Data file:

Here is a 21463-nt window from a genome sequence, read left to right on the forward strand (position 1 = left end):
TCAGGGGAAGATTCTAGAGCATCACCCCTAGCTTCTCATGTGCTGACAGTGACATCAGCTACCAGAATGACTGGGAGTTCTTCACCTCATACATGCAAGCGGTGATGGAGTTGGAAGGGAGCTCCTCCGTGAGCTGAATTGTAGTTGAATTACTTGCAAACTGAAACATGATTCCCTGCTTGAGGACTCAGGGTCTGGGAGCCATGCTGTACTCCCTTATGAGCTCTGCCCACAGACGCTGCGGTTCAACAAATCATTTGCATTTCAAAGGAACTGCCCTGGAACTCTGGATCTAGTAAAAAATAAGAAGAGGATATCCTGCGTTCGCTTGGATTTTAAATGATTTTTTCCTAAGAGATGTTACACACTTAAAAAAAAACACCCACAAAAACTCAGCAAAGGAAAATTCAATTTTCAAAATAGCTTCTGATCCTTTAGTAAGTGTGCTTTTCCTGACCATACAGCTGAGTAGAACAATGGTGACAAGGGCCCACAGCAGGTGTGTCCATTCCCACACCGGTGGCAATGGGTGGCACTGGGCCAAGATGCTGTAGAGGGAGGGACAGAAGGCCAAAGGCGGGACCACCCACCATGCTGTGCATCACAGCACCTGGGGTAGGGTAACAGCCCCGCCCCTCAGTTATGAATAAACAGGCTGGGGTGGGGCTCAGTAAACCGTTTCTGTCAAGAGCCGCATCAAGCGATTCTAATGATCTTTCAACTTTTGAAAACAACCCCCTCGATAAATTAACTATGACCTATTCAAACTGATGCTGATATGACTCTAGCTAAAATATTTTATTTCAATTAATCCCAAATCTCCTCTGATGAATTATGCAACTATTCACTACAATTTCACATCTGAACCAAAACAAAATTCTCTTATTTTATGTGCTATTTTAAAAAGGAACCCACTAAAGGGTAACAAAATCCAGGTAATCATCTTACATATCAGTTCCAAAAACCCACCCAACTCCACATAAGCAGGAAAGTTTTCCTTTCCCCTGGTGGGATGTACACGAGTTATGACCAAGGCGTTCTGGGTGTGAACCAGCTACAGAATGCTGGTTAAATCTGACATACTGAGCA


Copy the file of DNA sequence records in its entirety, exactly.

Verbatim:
Here is a 21463-nt window from a genome sequence, read left to right on the forward strand (position 1 = left end):
TCAGGGGAAGATTCTAGAGCATCACCCCTAGCTTCTCATGTGCTGACAGTGACATCAGCTACCAGAATGACTGGGAGTTCTTCACCTCATACATGCAAGCGGTGATGGAGTTGGAAGGGAGCTCCTCCGTGAGCTGAATTGTAGTTGAATTACTTGCAAACTGAAACATGATTCCCTGCTTGAGGACTCAGGGTCTGGGAGCCATGCTGTACTCCCTTATGAGCTCTGCCCACAGACGCTGCGGTTCAACAAATCATTTGCATTTCAAAGGAACTGCCCTGGAACTCTGGATCTAGTAAAAAATAAGAAGAGGATATCCTGCGTTCGCTTGGATTTTAAATGATTTTTTCCTAAGAGATGTTACACACTTAAAAAAAAACACCCACAAAAACTCAGCAAAGGAAAATTCAATTTTCAAAATAGCTTCTGATCCTTTAGTAAGTGTGCTTTTCCTGACCATACAGCTGAGTAGAACAATGGTGACAAGGGCCCACAGCAGGTGTGTCCATTCCCACACCGGTGGCAATGGGTGGCACTGGGCCAAGATGCTGTAGAGGGAGGGACAGAAGGCCAAAGGCGGGACCACCCACCATGCTGTGCATCACAGCACCTGGGGTAGGGTAACAGCCCCGCCCCTCAGTTATGAATAAACAGGCTGGGGTGGGGCTCAGTAAACCGTTTCTGTCAAGAGCCGCATCAAGCGATTCTAATGATCTTTCAACTTTTGAAAACAACCCCCTCGATAAATTAACTATGACCTATTCAAACTGATGCTGATATGACTCTAGCTAAAATATTTTATTTCAATTAATCCCAAATCTCCTCTGATGAATTATGCAACTATTCACTACAATTTCACATCTGAACCAAAACAAAATTCTCTTATTTTATGTGCTATTTTAAAAAGGAACCCACTAAAGGGTAACAAAATCCAGGTAATCATCTTACATATCAGTTCCAAAAACCCACCCAACTCCACATAAGCAGGAAAGTTTTCCTTTCCCCTGGTGGGATGTACACGAGTTATGACCAAGGCGTTCTGGGTGTGAACCAGCTACAGAATGCTGGTTAAATCTGACATACTGAGCA